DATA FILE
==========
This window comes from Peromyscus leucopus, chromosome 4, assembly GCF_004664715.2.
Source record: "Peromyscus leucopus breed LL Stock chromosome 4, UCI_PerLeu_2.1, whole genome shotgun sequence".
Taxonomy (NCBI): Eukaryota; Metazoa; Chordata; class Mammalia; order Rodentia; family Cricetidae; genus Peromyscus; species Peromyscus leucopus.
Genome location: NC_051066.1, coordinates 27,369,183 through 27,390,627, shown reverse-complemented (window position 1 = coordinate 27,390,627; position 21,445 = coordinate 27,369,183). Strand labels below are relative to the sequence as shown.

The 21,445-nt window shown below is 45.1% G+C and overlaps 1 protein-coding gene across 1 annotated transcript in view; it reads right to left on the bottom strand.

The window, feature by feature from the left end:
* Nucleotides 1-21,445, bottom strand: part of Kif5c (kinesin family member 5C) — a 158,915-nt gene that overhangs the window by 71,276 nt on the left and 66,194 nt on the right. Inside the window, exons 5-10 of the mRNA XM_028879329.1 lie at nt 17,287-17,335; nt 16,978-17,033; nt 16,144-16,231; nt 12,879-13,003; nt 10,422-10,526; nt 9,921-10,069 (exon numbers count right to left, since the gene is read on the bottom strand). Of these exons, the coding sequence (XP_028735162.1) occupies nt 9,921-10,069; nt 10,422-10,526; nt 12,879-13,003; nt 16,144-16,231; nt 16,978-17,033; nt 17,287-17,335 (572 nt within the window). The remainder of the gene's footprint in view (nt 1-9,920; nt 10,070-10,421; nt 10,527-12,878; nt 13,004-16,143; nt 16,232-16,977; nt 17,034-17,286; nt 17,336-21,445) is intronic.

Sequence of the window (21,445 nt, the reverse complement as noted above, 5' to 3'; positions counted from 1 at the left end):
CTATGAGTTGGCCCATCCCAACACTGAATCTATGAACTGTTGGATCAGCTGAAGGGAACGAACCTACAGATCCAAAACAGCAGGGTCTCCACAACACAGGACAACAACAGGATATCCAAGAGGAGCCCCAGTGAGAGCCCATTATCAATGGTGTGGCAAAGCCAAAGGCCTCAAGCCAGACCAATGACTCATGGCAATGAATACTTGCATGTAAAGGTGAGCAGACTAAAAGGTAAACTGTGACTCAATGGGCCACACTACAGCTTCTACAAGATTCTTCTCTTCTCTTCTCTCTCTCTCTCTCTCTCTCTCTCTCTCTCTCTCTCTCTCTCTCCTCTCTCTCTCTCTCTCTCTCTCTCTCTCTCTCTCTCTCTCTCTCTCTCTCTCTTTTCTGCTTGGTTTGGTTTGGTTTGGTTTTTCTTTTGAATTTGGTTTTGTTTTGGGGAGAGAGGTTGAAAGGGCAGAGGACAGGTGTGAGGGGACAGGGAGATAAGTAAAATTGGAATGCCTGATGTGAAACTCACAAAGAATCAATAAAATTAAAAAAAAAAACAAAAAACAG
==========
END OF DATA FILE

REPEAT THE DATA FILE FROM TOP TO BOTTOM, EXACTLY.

This window comes from Peromyscus leucopus, chromosome 4, assembly GCF_004664715.2.
Source record: "Peromyscus leucopus breed LL Stock chromosome 4, UCI_PerLeu_2.1, whole genome shotgun sequence".
Taxonomy (NCBI): Eukaryota; Metazoa; Chordata; class Mammalia; order Rodentia; family Cricetidae; genus Peromyscus; species Peromyscus leucopus.
Genome location: NC_051066.1, coordinates 27,369,183 through 27,390,627, shown reverse-complemented (window position 1 = coordinate 27,390,627; position 21,445 = coordinate 27,369,183). Strand labels below are relative to the sequence as shown.

The 21,445-nt window shown below is 45.1% G+C and overlaps 1 protein-coding gene across 1 annotated transcript in view; it reads right to left on the bottom strand.

The window, feature by feature from the left end:
* Nucleotides 1-21,445, bottom strand: part of Kif5c (kinesin family member 5C) — a 158,915-nt gene that overhangs the window by 71,276 nt on the left and 66,194 nt on the right. Inside the window, exons 5-10 of the mRNA XM_028879329.1 lie at nt 17,287-17,335; nt 16,978-17,033; nt 16,144-16,231; nt 12,879-13,003; nt 10,422-10,526; nt 9,921-10,069 (exon numbers count right to left, since the gene is read on the bottom strand). Of these exons, the coding sequence (XP_028735162.1) occupies nt 9,921-10,069; nt 10,422-10,526; nt 12,879-13,003; nt 16,144-16,231; nt 16,978-17,033; nt 17,287-17,335 (572 nt within the window). The remainder of the gene's footprint in view (nt 1-9,920; nt 10,070-10,421; nt 10,527-12,878; nt 13,004-16,143; nt 16,232-16,977; nt 17,034-17,286; nt 17,336-21,445) is intronic.

Sequence of the window (21,445 nt, the reverse complement as noted above, 5' to 3'; positions counted from 1 at the left end):
CTATGAGTTGGCCCATCCCAACACTGAATCTATGAACTGTTGGATCAGCTGAAGGGAACGAACCTACAGATCCAAAACAGCAGGGTCTCCACAACACAGGACAACAACAGGATATCCAAGAGGAGCCCCAGTGAGAGCCCATTATCAATGGTGTGGCAAAGCCAAAGGCCTCAAGCCAGACCAATGACTCATGGCAATGAATACTTGCATGTAAAGGTGAGCAGACTAAAAGGTAAACTGTGACTCAATGGGCCACACTACAGCTTCTACAAGATTCTTCTCTTCTCTTCTCTCTCTCTCTCTCTCTCTCTCTCTCTCTCTCTCTCTCTCTCTCCTCTCTCTCTCTCTCTCTCTCTCTCTCTCTCTCTCTCTCTCTCTCTCTCTCTCTTTTCTGCTTGGTTTGGTTTGGTTTGGTTTTTCTTTTGAATTTGGTTTTGTTTTGGGGAGAGAGGTTGAAAGGGCAGAGGACAGGTGTGAGGGGACAGGGAGATAAGTAAAATTGGAATGCCTGATGTGAAACTCACAAAGAATCAATAAAATTAAAAAAAAAAACAAAAAACAG